“He’s using the theatre like we’ve never used it before, soundwise,” Kary said, adding that the students really expanded their knowledge of how to use sound to bring a play to life. “ … It was really a great learning experience for them, and it’s really just going to boost the entire level of production.”
Like Christie’s 1930s-styled jet-setting novels, which whisked readers to the Nile, Istanbul and England country manors even before jets debuted in 1939, the play intends to be just as rich, lush and escapist, thanks to the period costumes and sets.
It’s a dramatic backdrop for the complex characters whose tragedies are peeled back in layers on the stage.
For Townley, that means embodying a Poirot that isn’t quite Branagh’s interpretation of the character in the latest slate of Agatha Christie films. In the new movies, Poirot shows signs of having obsessive-compulsive disorder, and that compulsion drives him to hone in on things, overanalyze and relentlessly solve a case.
Townley’s Poirot isn’t OCD-driven.
Instead, “He’s a noticer. He observes,” Townley said, particularly those tiny details. “… He’s lived long enough to know what he wants and what he does not want, what he likes and doesn’t like.”
He appreciates good food, good people and wonderful scenery. But it’s also obvious what he doesn’t like in a very black-and-white sense of morality.
|IF YOU GO:|
|What: Agatha Christie’s “Murder on the Orient Express”|
|Where: Ethington Theatre, Grand Canyon University campus|
|When: 7:30 p.m. today and Saturday and 2 p.m. Sunday, as well as 7:30 p.m. Sept. 29-30 and 2 p.m. Oct. 1|
|Tickets: $10-$20, available here, or call the GCU Arena Box Office, (602) 639-8979|
|Information: Check out the Ethington Theatre Instagram|
“He will not support any kind of evil or murder or crime.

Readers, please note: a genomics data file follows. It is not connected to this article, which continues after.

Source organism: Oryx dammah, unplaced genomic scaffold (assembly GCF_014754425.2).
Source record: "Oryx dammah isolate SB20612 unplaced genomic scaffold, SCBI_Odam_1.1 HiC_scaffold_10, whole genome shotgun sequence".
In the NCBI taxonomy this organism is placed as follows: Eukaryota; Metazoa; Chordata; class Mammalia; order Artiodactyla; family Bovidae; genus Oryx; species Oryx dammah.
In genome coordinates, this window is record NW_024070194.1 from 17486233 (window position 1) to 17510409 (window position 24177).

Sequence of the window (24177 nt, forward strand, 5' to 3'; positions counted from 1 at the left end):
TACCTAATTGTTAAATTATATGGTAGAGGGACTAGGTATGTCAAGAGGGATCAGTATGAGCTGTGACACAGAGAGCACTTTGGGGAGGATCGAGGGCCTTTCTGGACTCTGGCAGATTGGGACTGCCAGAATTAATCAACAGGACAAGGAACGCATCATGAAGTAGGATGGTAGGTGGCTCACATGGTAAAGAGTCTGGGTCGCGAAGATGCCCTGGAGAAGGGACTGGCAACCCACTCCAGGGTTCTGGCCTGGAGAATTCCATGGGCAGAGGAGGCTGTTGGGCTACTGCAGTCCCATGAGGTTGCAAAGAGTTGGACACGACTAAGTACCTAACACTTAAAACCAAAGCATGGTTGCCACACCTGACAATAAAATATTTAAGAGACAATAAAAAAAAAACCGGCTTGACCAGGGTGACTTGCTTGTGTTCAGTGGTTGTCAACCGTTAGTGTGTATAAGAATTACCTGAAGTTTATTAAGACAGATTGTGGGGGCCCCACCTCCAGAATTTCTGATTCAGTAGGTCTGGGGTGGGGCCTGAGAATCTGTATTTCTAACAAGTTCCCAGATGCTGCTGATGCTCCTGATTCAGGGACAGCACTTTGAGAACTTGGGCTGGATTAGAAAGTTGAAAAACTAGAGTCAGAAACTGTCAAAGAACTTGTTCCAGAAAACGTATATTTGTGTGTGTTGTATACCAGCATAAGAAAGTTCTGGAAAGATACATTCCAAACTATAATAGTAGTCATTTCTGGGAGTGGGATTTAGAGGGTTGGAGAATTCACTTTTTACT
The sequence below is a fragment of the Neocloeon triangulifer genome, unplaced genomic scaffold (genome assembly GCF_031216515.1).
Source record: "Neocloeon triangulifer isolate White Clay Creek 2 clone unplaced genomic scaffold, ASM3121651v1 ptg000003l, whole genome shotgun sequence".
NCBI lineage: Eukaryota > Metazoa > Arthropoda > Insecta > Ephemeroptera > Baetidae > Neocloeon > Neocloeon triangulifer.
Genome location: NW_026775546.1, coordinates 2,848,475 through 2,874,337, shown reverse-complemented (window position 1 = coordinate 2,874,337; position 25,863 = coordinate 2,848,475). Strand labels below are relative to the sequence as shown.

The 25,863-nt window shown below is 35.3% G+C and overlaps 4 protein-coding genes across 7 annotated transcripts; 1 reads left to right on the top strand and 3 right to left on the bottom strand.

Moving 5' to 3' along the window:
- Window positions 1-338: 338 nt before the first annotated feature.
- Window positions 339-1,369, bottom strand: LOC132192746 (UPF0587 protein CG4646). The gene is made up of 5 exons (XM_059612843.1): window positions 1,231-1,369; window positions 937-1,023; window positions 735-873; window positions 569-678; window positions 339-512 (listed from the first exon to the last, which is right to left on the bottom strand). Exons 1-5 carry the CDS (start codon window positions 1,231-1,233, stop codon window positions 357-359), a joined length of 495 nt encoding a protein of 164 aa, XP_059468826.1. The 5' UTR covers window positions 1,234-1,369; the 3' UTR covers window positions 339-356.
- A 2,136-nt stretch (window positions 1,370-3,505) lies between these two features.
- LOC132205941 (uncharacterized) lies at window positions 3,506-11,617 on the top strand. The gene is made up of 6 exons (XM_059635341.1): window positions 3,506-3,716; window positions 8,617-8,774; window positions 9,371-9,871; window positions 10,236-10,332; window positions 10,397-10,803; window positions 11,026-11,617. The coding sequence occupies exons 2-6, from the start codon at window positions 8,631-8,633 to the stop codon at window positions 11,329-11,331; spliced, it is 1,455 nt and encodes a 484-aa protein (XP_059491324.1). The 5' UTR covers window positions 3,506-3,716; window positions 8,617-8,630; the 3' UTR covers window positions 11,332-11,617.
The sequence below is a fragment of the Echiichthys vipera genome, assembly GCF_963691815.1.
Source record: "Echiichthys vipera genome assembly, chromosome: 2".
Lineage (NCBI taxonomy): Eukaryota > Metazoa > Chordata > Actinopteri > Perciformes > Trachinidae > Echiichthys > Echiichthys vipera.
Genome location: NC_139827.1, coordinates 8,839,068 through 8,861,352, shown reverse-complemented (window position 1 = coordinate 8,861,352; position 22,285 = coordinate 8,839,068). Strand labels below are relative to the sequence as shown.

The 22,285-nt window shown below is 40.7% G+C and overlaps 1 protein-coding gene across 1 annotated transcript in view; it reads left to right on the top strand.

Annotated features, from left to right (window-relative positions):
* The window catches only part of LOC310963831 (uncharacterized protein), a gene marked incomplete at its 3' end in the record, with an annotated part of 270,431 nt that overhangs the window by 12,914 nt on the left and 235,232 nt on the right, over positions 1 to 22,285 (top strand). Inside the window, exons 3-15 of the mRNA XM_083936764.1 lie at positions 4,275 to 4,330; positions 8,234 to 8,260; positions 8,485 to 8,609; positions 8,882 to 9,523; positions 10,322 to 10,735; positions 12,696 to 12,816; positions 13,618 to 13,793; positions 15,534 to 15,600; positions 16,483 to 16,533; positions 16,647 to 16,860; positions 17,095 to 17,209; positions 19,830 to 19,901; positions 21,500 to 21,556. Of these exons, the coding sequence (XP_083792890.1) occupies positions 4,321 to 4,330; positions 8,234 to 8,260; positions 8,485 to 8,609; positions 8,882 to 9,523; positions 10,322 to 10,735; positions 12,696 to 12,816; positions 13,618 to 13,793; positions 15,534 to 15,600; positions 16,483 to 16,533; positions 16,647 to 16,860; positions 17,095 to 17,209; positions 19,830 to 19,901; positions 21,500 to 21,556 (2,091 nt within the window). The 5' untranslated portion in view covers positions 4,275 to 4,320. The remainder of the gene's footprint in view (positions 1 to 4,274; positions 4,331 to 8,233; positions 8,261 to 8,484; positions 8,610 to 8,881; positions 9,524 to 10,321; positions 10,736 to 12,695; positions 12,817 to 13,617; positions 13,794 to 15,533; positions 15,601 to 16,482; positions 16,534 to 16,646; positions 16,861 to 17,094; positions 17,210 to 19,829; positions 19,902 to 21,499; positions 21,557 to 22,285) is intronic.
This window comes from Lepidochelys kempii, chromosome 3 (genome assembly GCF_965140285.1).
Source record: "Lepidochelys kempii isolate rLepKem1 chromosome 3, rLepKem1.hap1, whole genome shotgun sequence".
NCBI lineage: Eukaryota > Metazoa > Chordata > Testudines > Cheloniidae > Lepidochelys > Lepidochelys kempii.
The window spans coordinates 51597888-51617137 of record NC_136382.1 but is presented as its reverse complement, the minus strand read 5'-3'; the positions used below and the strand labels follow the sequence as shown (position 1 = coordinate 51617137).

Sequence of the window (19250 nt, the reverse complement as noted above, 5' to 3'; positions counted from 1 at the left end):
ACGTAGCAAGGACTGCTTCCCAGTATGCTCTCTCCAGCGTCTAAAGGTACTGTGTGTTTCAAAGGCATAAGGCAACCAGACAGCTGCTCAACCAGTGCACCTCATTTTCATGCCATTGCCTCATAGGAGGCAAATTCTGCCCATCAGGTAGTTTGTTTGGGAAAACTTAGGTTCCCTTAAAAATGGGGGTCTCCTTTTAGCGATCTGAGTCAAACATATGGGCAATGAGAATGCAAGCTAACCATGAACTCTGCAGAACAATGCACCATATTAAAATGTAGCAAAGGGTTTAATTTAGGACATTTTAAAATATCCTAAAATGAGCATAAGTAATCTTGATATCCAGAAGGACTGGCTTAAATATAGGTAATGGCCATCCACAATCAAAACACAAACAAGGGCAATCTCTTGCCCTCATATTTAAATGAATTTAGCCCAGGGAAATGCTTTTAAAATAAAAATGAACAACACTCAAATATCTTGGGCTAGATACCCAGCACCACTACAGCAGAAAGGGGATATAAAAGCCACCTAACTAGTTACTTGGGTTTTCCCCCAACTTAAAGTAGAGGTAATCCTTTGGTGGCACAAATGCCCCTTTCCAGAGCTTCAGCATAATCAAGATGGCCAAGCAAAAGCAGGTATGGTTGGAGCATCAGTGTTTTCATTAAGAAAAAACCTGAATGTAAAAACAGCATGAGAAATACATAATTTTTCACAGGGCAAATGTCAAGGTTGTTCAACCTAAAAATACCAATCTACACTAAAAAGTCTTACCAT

“One of my favorite parts of the direction of the story is the questioning of what is the right thing in this case," Townley said.
Kaylee Wilson-Woolridge, who hadn't read Agatha Christie before taking on her role, portrays this show’s very big, very dynamic Mrs. Hubbard. What she loves about the show is that, despite it going to dark places, this version is “trying to bring a bit of a brighter spin.”
Her Mrs. Hubbard is spunky, for one, and though Wilson-Woolridge feels very different from her character, what she finds similar is that she’s a happy person, and Mrs. Hubbard has that kind of aura about her.
David Loewen plays confident, efficient Constantine Bouc, who runs the Orient Express. But then the murder occurs, and as things start to fall apart, Bouc’s exterior start to crumble and he no longer stands as upright as he did before.
Loewen has read Agatha Christie before and, acting since he was a child, has performed in his share of murder-mysteries.
For him, this GCU production “is one of the most unique shows I’ve ever seen done at Ethington … It’s utilizing a lot of things: clever audio and lighting tricks that I’ve never seen us do, and there’s more moving set pieces in this show than I’ve ever seen in a show, which I think is amazing. The opening of the show alone is worth the price of admission.”
Kary says what makes this story such a classic and a blueprint for the detective murder-mystery genre is the idea of people trapped in a single environment. Nobody in. Nobody out. Not even the murderer.
And then there are the characters.
As the play evolves and suspicion and fear start to flow, “You find out what they’re made of,” Kary said.
He added, “What I like about this one is that it’s NOT about who did it (the murder), but what do we do with that information?”
The big moral conundrum this story leaves us with is this: Is there any time when a crime is justified?
Another plus when it comes to this production is that many of the roles are double-cast, meaning actors will be playing different roles some nights, “so the play will feel different from night to night.”
So come watch the show twice, because an Agatha Christie story might be stymied by modern technology, but as an example of a detective novel masterpiece, Agatha Christie is still Agatha Christie, even in 2023.
Manager of Internal Communications Lana Sweeten-Shults can be reached at [email protected] or at 602-639-7901.